Monthly Archives: January 2017

Words are Powerful

By Mati (Sandy) Gilbert

The first time I heard OM, it had a profound effect on me.  Why?  I didn’t know it at the time, but it was the first word in my spiritual life.  It is also the first word in my mantra.

Many mantras begin with the word OM.  OM is the primordial sound, meaning it is from before the beginning of time.  It is the vibration of which the universe is made.  It is what you are made of.

Mantras are in Sanskrit, a vibrational language, a very melodious one.  The actual letters in print appear so different from our Western alphabet.  But once you learn the Sanskrit words, the mantra just flows off your tongue.  The enlivened mantra of our lineage creates a current of energy.  Every time you say it, it starts at your tailbone and creates energy all the way up your spine.  This is the mantra’s purpose: to spark the arising energy that is the awakening of your own Self within you.  So that you can see who you are — you can see and feel and know. More than that, you can BE who you really are — at the deepest level within.

Swami Muktananda taught us that language has tremendous power.  A word can make us aware of something which exists at a great distance, even distant galaxies. Baba told us that every word and every single letter is a mantra, whether we use it in our worldly or in our spiritual life.   He means that words have power.

Everyone brightens up when hearing words of praise or thanks, but not so much with words in the opposite vein. And what about the words you use on yourself; are they on the negative or positive side?   It makes a big difference.   If you think of yourself as a doofus, how do you think you will act?  If you think of yourself as competent, how do you think you will act?  Even “doofus” and “competent” are mantras!  Yes, words have power in your worldly life.  However, words are so much more powerful when used in your spiritual life.  These mantras take you to your Self.

I am very aware of how my words affect others. I try very hard not to be negative toward or about others.  Am I perfect?  Definitely not!  The more I say mantra, the better I am at saying what I really mean, but without negatively impacting others.  Today, I could not exist without my mantra.  Not only does it take me into meditation.  It also keeps me on an even keel during my daily life.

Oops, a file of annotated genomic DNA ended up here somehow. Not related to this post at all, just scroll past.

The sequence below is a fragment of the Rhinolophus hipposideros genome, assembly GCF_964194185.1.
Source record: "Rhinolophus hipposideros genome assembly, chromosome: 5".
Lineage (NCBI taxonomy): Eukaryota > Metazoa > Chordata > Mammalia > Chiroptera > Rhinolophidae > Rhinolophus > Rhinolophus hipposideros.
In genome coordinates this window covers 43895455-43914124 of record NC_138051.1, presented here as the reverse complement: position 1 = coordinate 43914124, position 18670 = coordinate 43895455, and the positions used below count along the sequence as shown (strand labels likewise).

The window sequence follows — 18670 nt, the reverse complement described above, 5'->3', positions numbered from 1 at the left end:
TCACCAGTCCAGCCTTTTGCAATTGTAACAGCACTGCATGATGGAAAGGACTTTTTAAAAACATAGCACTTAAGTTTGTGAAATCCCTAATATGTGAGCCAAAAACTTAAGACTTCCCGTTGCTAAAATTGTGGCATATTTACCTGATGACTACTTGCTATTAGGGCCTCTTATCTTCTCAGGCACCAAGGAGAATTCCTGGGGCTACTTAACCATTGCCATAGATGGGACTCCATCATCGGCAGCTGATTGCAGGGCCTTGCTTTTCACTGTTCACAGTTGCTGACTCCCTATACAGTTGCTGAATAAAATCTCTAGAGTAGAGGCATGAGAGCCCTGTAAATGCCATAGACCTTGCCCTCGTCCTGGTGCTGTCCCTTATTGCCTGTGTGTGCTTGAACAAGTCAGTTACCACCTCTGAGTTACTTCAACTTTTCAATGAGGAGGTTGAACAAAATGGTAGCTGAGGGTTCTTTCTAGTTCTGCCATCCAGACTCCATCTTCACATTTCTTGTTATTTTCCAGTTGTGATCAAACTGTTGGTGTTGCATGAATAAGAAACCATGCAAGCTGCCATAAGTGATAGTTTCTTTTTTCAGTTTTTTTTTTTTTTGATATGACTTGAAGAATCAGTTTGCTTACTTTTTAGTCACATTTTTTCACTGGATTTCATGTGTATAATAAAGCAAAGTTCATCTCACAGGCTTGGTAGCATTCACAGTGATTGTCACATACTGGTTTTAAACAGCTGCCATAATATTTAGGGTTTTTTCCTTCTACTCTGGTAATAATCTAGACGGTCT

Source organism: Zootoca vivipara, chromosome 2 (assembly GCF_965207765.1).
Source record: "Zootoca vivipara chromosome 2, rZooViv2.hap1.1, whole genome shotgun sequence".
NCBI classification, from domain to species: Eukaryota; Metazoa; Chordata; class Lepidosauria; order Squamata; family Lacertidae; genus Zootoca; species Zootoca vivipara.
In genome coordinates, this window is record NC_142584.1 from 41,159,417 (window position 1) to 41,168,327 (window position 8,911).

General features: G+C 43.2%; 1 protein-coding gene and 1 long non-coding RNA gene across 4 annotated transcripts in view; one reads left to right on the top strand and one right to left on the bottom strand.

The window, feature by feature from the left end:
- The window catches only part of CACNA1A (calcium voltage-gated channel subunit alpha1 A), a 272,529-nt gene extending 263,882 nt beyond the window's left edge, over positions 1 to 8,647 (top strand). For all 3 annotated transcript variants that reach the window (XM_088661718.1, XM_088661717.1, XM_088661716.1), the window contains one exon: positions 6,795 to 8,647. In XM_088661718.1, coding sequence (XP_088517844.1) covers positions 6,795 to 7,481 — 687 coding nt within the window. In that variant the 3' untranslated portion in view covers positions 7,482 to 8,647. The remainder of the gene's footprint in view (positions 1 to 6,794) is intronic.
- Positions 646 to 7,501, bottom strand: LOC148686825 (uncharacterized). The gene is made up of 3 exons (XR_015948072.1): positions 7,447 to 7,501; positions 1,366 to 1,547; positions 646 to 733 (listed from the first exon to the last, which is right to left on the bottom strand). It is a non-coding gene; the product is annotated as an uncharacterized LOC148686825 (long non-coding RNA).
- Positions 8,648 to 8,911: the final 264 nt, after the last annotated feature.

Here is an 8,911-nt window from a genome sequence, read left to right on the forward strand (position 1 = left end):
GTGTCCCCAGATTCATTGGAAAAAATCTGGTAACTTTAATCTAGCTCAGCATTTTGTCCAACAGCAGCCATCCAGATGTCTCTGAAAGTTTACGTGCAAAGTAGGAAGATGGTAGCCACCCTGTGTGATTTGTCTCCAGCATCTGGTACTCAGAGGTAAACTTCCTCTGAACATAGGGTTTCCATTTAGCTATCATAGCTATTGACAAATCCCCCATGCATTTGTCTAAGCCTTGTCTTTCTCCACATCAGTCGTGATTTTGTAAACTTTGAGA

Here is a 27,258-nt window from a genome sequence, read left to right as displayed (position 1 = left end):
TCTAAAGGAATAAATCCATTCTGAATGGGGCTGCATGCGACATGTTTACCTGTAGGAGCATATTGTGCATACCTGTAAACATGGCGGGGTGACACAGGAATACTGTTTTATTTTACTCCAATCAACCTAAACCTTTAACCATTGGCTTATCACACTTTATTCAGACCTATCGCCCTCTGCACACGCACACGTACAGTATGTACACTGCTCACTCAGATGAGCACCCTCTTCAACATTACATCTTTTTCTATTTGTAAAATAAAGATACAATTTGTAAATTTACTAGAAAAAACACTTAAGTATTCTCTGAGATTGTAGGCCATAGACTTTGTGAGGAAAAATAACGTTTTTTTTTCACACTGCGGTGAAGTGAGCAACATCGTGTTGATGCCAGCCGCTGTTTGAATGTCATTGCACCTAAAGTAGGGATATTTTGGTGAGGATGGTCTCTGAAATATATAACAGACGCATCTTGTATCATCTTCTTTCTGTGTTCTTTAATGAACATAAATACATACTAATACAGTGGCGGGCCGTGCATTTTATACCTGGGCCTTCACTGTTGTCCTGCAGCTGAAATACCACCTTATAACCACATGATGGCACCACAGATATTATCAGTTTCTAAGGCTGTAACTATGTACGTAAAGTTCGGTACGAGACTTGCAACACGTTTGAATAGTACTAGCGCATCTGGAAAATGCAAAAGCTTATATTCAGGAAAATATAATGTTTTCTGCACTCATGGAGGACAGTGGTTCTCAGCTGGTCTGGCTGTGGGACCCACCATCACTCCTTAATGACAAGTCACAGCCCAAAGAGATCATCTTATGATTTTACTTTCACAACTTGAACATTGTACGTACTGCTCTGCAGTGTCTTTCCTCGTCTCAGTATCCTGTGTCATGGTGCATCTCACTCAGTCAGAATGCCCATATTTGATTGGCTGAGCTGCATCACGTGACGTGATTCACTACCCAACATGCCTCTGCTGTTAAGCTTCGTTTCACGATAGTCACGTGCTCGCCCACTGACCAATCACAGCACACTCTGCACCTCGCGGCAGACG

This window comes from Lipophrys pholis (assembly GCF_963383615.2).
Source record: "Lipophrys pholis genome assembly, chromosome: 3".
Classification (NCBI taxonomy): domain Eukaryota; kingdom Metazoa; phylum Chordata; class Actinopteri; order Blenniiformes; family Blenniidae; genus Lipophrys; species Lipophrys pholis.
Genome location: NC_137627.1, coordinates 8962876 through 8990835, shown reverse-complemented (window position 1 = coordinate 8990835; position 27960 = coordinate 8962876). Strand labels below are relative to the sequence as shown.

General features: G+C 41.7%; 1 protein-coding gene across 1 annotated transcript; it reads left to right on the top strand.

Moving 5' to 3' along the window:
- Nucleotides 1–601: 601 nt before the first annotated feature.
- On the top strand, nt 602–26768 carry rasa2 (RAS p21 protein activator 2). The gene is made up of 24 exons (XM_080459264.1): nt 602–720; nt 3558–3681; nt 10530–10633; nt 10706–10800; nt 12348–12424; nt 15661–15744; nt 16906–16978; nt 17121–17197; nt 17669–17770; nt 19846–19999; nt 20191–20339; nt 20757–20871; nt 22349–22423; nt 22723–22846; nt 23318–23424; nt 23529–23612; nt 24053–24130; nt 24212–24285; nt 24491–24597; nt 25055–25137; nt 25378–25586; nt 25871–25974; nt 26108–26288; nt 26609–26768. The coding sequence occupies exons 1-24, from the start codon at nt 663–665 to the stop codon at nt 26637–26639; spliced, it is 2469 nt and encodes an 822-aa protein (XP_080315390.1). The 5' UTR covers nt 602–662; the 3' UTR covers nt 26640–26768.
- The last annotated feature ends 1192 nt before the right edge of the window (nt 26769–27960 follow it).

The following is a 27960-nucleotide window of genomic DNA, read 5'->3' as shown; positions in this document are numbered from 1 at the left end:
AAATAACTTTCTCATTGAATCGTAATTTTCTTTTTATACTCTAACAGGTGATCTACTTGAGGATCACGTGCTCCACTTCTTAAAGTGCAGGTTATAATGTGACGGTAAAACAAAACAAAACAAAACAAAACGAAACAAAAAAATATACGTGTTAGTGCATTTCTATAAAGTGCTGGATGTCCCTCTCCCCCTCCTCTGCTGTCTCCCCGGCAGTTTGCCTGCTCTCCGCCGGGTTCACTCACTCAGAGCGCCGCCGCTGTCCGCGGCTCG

Saying mantra is so very powerful.  When meditating, I start out silently repeating my enlivened mantra, which I got from my Master, Swami Nirmalananda.  It fills my head, slowly drifting downward into my heart.  The mantra fills my entire inner space — so easily and so simply.  The mantra is me.  I am it.  When the whole inside of my body and being is filled with mantra, I know I am my own Divine Self.

OM svaroopa svasvabhavah namo namah

Freedom from Harm

By Yogeshwari Fountain

It took me years of yoga to discover that physical perfection is not the goal of yoga.  Working on my body did begin a powerful unraveling of tension, but what was buried underneath needed looking at too.  My mind’s reactions and fears were blocking the light of my inner radiance from shining through.

Fortunately, yoga offers ten lifestyle practices, specifically designed to help you unveil the consciousness that you are.  They empower you to live more consciously with others as well as with yourself. The first and most important of these is ahimsa: non-harming or non-violence.

I always considered myself a kind person, trying to be nice to others, even holding my tongue when angry.  Unfortunately, I discovered that this did not mean that I was being non-violent.  My outer actions did not always match my thoughts.  I found harmful thoughts in there, even when I didn’t act on them. I discovered that sometimes I was kind as a way to winning someone’s approval or to make them feel better — pure manipulation!

This kept my mind churning, obscuring the light of my own Divinity, just as Patanjali warns:

Vrtti-saaruupyam itaratra — Yoga Sutras 1.4
When you are not established in Self-Knowingness,
you are lost in your churning mind.

From yoga’s perspective, non-harming isn’t about being a better person, although you will be.  Non-harming is about quieting your mind, so that you can experience “svaroopa,” the bliss of your own Being.

Yoga says that no matter what kind of day you are having, good or bad, you are still the Light of Consciousness.  This divine energy has manifested all that exists, becoming you: your body, mind, heart and soul.  If you don’t feel fully “divine” as you read this, it’s because your mind limits you so well that you cannot catch it in the act.

Yet, after a yoga class, you feel more open, relaxed, even blissful.  This is the real you, hidden just beneath all the stuff you get caught up in.  Unfortunately, after yoga, it doesn’t take long for your mind to kick in again, to throw you for a loop.  Noticing how quick this happened to me is how I realized I was ready for the other yoga practices:  meditation, chanting and paying attention to how I treat others.  This dimension yoga is opening me to a richer and fuller life.  And to the deeper dimensions, the mystical dimensions, within myself.

It’s simple, but not easy. Practicing non-harming is most challenging in relationships.  When your buttons get pushed, how do you react? By practicing non-harming, you learn to respond to a situation or person, a response that comes from a deeper place inside. Swami Nirmalananda describes what happens:

“The light of your own Being arises from its source, spills into your life, and fills your relationships with light, love and joy.”

The ancient sages knew this, which is why they made ahimsa the prerequisite before teaching their students anything else. It was the first step for becoming a yogi. Whether yoga gives you a perfect body or not, ahimsa gives you a quiet mind.  Peaceful, free from the confusion and darkness that has been covering your heart. In the process of discovering your own Self, your inherent Divinity.

Let each day begin with the vow: I will do no harm.

The Liberating Power of Words